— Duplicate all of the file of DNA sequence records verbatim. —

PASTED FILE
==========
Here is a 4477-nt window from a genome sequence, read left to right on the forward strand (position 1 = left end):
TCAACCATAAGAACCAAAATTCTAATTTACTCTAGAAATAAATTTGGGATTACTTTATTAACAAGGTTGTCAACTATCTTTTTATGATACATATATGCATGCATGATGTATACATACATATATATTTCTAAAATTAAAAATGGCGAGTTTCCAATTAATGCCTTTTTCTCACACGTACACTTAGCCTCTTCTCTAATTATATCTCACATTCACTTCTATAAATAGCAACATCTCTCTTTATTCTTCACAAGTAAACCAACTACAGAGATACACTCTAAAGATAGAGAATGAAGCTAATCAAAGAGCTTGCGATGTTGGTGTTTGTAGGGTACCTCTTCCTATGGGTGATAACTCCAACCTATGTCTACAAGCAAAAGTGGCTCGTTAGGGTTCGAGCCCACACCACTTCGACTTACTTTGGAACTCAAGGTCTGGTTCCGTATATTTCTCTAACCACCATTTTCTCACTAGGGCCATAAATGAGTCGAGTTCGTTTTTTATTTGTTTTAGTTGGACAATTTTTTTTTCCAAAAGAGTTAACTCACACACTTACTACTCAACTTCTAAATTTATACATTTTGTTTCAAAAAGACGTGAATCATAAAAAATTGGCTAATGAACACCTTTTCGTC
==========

Here is a 4477-nt window from a genome sequence, read left to right on the forward strand (position 1 = left end):
TCAACCATAAGAACCAAAATTCTAATTTACTCTAGAAATAAATTTGGGATTACTTTATTAACAAGGTTGTCAACTATCTTTTTATGATACATATATGCATGCATGATGTATACATACATATATATTTCTAAAATTAAAAATGGCGAGTTTCCAATTAATGCCTTTTTCTCACACGTACACTTAGCCTCTTCTCTAATTATATCTCACATTCACTTCTATAAATAGCAACATCTCTCTTTATTCTTCACAAGTAAACCAACTACAGAGATACACTCTAAAGATAGAGAATGAAGCTAATCAAAGAGCTTGCGATGTTGGTGTTTGTAGGGTACCTCTTCCTATGGGTGATAACTCCAACCTATGTCTACAAGCAAAAGTGGCTCGTTAGGGTTCGAGCCCACACCACTTCGACTTACTTTGGAACTCAAGGTCTGGTTCCGTATATTTCTCTAACCACCATTTTCTCACTAGGGCCATAAATGAGTCGAGTTCGTTTTTTATTTGTTTTAGTTGGACAATTTTTTTTTCCAAAAGAGTTAACTCACACACTTACTACTCAACTTCTAAATTTATACATTTTGTTTCAAAAAGACGTGAATCATAAAAAATTGGCTAATGAACACCTTTTCGTC